Let’s talk microbiome. As previously stated, there are microbes in sourdough and they are derived from the starter. There are plactates in grains that are hard to the break down, the fermentation in sourdough makes those things more digestible. Sometimes without the microbe communities, the grains can be a challenge for some people to digest. This can lead to allergies and other problems. 

It’s important to have the right flora to help digest food properly. With sourdough, you have the fermentation process --the more fermentation, the more digestible the food becomes. A healthy flora helps pre-digest the foods we eat so that when the yummy bread arrives in the gut it’s more digestible and we’re better able to absorb the nutrients. The right bacteria helps produce healthy flora in the gut. 

James Nester wrote a book called BREATHE about breathing. In it, he talks about how nowadays (compared to thousands of years ago) foods are so soft and overly processed that the human skull is actually physically changing and our mouths and nasal passages are shrinking in size. The mouth and palette become smaller, teeth get crowded. He talks about how it’s bee documented that when Indigenous cultures become industrialized, they develop dental problems and asthma cases go way up. The crust on a good loaf of sourdough, like one made in the Fourneau Grande for example, gets you chewing. That’s another benefit.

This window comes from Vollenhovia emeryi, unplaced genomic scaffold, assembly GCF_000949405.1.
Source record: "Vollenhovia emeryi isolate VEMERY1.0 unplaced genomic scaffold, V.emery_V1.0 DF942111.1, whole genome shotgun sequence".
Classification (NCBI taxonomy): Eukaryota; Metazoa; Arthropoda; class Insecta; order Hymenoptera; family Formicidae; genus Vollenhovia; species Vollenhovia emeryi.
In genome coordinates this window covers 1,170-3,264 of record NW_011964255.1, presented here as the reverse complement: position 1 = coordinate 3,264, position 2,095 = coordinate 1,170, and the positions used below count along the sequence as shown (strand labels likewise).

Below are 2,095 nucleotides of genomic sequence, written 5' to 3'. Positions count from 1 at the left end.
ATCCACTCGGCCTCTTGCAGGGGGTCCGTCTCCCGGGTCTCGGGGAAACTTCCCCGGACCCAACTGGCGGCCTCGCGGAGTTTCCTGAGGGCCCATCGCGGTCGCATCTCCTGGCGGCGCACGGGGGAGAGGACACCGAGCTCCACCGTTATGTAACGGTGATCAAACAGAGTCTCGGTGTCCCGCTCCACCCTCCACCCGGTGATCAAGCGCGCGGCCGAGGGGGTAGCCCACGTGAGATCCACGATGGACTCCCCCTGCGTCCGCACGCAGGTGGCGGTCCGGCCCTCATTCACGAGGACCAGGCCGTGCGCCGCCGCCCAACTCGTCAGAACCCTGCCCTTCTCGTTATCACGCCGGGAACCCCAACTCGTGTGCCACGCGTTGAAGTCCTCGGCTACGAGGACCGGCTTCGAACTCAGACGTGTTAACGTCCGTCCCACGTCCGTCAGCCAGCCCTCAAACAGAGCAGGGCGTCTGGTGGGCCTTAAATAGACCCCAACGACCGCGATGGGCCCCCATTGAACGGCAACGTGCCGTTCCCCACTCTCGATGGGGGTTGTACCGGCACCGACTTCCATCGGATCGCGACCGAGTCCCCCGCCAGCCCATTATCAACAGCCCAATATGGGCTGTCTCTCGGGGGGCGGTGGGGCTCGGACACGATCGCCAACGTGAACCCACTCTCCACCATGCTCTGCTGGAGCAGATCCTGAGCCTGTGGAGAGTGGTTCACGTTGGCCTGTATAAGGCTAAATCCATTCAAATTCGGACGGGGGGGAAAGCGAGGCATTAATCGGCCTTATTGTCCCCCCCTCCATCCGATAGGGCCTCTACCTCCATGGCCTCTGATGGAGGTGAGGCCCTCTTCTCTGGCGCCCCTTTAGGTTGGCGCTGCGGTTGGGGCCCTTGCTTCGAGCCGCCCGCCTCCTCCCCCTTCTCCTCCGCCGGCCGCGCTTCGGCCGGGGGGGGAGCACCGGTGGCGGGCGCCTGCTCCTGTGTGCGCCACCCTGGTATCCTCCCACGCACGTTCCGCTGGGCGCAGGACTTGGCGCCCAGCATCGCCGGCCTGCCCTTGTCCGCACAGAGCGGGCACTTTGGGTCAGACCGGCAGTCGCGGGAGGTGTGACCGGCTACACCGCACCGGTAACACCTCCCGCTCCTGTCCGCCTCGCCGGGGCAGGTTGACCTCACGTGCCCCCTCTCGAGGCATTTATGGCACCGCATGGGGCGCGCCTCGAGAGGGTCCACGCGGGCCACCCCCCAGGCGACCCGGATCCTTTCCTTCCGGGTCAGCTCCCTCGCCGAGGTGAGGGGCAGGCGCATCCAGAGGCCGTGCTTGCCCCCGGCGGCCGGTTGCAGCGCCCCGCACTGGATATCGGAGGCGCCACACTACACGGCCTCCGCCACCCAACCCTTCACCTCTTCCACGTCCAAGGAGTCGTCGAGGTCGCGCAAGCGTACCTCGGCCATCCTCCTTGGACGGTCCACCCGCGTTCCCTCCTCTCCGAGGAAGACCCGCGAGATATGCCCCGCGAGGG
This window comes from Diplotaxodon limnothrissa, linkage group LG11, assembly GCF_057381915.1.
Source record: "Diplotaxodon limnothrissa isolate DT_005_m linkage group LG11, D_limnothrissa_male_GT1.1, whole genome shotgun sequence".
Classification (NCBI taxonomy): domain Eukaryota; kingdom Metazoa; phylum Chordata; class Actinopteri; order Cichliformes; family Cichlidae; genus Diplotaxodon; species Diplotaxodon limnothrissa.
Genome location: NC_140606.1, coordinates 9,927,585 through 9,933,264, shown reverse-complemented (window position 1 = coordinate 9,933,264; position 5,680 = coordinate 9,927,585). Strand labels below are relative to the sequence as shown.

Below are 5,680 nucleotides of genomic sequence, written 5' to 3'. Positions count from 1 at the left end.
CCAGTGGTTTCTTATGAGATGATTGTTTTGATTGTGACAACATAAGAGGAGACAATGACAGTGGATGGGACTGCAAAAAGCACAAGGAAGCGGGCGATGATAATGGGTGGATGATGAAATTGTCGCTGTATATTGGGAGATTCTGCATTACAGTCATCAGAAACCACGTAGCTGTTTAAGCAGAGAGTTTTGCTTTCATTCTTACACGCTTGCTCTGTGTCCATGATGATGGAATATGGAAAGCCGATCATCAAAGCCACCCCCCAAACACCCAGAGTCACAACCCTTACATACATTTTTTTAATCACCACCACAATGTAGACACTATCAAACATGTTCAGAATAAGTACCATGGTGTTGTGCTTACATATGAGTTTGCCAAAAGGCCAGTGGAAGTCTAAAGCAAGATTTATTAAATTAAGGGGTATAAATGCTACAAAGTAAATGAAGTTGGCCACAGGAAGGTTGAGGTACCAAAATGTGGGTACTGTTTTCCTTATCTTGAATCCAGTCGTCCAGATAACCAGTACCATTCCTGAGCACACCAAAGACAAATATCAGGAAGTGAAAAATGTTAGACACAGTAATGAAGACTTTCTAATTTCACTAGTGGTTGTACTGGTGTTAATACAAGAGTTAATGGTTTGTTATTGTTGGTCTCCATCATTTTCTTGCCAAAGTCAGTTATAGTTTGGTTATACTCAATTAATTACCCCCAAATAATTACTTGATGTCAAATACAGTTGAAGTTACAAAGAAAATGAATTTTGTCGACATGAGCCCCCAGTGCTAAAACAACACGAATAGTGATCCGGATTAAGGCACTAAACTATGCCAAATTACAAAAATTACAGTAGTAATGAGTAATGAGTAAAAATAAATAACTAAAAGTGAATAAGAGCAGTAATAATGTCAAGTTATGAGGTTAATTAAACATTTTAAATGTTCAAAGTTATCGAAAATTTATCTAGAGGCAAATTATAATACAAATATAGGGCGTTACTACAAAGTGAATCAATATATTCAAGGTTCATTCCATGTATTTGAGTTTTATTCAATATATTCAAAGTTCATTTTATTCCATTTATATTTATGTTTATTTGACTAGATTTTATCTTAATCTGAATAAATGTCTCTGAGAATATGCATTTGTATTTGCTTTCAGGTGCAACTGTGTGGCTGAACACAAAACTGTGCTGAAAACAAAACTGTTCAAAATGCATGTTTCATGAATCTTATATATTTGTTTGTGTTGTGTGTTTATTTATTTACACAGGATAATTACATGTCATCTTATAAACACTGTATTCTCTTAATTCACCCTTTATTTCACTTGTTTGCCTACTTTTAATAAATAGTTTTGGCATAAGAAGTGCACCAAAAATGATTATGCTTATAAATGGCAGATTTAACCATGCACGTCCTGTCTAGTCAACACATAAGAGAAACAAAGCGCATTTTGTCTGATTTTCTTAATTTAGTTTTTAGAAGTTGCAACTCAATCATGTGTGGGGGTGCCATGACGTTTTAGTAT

What are you favorite things to add into your sourdough dough? 

Since the beginning of Covid, I’ve been adding hibiscus and elderberry, which gives a tartness and has immunity benefits. I will pick flowers and dry them myself or I like to use the dried flowers by Frontier, and I put them in the mill and grind them up. 

I usually add an adaptogen, chaga, reishi, or a mushroom blend. You can put more in and play with how it changes the color of the loaf. I think about the time of year and ramp up the immunity if needed. Lavender flowers or wildflowers are fun to play with. I’m looking forward to developing an immunity loaf to share this winter. 

When do you put the botanicals and adaptogens into the dough?

I’ve found the timing in terms of when to add these ingredients to be really forgiving. I’ve ground them right into the flour or added them in later on. It doesn’t impact the spring in my experience because you're not adding huge quantities. I’ve added stuff in after autolyse--you can experiment. You could roll it in later like when you include olives. 

There is a learning curve with sourdough. If you’ve got your sea legs then playing with these additions is a good next step. I wouldn’t let it intimidate you if you’re a beginner though, do what you want!

When I mill in botanicals, I probably grab a good handful of it. Maybe a ¼ or ⅓ of a cup per 1000 gram recipe. With mushroom powder, it’s closer to a teaspoon or two per 1000 gram recipe as a middle ground. Experiment with it like a seasoning. 


Thank you, Aimee for spending time with us talking loaves. Fourneau readers, check out her work at Boston Sourdough on Instagram and happy baking!